This is a post I had previously published on Behance about creating aÂ cycles water material in Blender, inÂ August 15, 2014. I am republishing it here (because, why not do everything I can to drive traffic to my own site, rather than another?)
[02-08-17]: Not sure why I didn’t include the material. Here it is.Â Better Liquid MaterialÂ – As always, be sure to scan the zip file before opening it. I do my best to screen everything and keep my site protected. However, there is always a risk with downloaded files.]
First, a quick note. For many of the examples I will show, I’ll be using a simple scene. The elements in the “base” scene will not change. The point of these elements is to make it easier to see some of the material aspects as I progress through this project. Here is the basic scene:
This is the basic scene I’ll be using to display the different materials later on.
I do not submit that this is the best method. I am quite confident that there are many people who are far more experienced in using Blender (or other rendering apps) that could come up with a better and/or more streamlined material. I only present this as my progress in creating a better water/liquid node for my uses. Since I have gained so much from the online community, I felt I owed it to others to share my little experiment, on the off chance that it may be useful to anyone else. Plus, by explaining what I have done helps me to understand it all better. So there you go.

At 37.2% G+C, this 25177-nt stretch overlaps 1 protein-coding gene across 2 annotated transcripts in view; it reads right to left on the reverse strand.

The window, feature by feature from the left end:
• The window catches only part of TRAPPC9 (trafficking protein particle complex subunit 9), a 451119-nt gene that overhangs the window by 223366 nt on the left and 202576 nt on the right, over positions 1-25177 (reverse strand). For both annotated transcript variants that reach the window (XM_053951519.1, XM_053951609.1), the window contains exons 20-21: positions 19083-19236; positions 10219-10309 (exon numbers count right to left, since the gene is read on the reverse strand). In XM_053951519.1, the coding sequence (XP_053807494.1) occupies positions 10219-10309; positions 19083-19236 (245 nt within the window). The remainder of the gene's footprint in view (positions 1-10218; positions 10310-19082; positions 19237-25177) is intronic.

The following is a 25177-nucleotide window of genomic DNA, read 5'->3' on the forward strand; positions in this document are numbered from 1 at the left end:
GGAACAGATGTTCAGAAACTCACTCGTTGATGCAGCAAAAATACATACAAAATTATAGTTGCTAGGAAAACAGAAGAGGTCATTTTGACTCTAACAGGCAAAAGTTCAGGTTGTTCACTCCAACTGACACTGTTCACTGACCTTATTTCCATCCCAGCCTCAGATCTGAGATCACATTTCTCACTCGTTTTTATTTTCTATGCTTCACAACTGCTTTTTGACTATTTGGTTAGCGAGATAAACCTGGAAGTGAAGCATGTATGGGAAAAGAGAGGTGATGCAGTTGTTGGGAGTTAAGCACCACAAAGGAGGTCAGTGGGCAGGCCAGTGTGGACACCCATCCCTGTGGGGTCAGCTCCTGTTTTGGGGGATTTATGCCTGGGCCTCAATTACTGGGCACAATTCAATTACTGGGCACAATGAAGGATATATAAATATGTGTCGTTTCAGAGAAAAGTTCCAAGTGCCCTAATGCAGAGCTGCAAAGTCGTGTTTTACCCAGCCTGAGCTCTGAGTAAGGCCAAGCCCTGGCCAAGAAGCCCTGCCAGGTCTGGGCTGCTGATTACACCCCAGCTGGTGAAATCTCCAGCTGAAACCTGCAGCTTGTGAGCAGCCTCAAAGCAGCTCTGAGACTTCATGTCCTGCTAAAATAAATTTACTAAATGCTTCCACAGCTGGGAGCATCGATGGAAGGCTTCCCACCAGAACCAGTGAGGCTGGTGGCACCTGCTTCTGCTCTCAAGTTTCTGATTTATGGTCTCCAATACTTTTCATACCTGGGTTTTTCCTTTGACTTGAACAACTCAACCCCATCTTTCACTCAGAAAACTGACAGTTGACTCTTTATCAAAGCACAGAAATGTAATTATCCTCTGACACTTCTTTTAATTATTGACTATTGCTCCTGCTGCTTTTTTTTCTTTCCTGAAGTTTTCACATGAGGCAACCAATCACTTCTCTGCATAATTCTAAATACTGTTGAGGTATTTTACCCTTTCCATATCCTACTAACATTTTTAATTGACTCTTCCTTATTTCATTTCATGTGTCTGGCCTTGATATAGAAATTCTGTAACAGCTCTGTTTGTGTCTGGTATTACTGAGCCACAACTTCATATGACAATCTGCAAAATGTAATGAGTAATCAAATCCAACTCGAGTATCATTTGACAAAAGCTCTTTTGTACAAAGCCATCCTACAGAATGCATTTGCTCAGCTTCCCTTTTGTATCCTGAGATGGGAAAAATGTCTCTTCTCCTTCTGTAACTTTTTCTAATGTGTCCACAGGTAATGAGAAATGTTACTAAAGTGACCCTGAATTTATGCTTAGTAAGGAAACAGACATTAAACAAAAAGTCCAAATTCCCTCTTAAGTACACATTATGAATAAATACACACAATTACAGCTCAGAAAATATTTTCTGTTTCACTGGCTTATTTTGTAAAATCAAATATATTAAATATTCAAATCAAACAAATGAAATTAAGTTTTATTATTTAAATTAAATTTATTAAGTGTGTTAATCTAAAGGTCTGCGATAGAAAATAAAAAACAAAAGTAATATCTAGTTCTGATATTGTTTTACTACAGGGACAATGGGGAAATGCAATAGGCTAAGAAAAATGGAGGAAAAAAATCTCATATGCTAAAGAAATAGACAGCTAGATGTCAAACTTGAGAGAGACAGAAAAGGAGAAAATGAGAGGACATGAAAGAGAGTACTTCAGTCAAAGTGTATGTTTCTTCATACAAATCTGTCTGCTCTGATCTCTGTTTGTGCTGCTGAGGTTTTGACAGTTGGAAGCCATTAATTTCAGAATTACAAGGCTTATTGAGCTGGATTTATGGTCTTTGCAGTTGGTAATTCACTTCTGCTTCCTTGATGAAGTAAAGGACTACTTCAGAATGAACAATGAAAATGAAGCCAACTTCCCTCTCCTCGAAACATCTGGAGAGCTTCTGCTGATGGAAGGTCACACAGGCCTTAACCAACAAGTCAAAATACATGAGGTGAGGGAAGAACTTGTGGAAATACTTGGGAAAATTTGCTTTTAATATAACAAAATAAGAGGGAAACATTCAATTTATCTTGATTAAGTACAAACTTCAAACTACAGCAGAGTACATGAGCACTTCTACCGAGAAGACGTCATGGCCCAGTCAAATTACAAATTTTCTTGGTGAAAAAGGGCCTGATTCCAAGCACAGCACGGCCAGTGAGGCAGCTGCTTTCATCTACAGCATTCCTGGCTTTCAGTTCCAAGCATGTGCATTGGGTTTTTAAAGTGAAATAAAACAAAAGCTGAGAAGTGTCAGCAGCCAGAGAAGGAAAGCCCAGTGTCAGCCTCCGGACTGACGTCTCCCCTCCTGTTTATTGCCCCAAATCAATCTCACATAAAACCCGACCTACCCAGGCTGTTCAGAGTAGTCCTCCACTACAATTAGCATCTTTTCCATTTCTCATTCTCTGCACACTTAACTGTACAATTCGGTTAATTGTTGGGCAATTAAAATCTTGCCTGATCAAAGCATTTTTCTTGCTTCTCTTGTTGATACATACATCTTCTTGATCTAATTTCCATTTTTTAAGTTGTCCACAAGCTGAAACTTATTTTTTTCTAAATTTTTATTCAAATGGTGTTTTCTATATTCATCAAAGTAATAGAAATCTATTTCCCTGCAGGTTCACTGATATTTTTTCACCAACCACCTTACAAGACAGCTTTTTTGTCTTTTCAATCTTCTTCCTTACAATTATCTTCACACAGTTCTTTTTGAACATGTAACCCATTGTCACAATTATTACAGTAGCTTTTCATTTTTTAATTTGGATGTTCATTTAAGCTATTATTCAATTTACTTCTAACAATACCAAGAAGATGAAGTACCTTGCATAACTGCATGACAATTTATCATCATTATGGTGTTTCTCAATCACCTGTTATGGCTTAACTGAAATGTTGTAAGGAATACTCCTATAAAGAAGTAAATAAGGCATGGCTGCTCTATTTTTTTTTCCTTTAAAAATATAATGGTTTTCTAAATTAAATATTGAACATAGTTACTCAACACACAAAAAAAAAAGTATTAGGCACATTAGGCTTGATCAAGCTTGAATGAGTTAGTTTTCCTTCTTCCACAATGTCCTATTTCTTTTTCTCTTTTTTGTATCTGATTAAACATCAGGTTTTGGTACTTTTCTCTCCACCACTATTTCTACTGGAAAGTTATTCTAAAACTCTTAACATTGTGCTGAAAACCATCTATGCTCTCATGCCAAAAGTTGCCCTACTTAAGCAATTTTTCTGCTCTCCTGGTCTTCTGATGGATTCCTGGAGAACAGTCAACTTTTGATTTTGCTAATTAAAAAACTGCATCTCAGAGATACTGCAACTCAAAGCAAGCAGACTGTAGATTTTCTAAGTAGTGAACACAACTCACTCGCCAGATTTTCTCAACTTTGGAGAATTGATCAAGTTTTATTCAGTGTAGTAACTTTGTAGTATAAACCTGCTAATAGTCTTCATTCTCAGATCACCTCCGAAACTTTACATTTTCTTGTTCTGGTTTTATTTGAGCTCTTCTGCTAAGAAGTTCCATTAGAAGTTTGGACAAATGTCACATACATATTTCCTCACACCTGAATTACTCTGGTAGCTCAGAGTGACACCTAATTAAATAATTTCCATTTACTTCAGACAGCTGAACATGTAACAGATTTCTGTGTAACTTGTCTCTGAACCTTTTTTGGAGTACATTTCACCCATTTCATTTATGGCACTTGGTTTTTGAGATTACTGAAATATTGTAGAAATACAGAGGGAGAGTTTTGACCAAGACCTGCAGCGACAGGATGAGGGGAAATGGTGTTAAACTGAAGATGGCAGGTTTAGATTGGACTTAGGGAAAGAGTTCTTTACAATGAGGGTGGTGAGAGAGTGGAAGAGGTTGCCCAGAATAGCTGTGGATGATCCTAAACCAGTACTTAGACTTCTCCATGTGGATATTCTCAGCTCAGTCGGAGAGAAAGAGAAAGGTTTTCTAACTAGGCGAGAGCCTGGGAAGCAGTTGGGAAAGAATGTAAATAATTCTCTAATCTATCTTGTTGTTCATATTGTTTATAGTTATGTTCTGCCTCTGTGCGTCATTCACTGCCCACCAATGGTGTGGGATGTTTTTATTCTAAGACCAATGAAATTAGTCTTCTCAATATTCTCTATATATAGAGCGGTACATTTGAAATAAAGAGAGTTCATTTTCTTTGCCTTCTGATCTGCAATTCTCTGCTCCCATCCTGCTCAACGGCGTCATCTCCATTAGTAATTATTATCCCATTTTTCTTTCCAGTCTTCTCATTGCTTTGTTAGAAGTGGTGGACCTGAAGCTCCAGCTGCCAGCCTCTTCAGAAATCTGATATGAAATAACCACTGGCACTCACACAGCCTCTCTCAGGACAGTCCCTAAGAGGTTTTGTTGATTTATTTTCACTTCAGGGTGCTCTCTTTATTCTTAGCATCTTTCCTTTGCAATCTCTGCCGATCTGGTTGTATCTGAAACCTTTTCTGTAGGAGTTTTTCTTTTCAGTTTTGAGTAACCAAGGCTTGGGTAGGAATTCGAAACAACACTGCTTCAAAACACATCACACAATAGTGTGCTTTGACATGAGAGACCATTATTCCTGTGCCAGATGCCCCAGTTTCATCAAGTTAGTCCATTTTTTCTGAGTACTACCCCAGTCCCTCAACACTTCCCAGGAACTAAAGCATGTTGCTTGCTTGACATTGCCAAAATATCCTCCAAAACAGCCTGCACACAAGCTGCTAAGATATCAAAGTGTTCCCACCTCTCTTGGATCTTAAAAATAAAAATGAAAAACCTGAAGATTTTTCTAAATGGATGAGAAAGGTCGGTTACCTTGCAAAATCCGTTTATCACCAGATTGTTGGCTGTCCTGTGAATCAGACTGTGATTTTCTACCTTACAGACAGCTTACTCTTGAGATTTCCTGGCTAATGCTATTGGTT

Ok. Some time back, I wanted to create a water material in Blender. Specifically, I was going for a calm water effect. I began by trying to get the Ocean Modifier to work; however, that modifier is either not suited for calm water or I just have not really learned how to use it properly.
So, I worked out a way to create a calm water surface using texture nodes. As it turned out, the setup is very simple. You could even make it even more basic or more complicated by following this structure.
Calm water displacement node
Having tackled that aspect (and feeling quite happy with myself about it), I then wanted a better water material. Sure, for many scenes, just using the Glass node will work very well.
Using a Glass Node to make the water.
This is the material for the prior scene. Note that this is the same Displacement setup as listed above.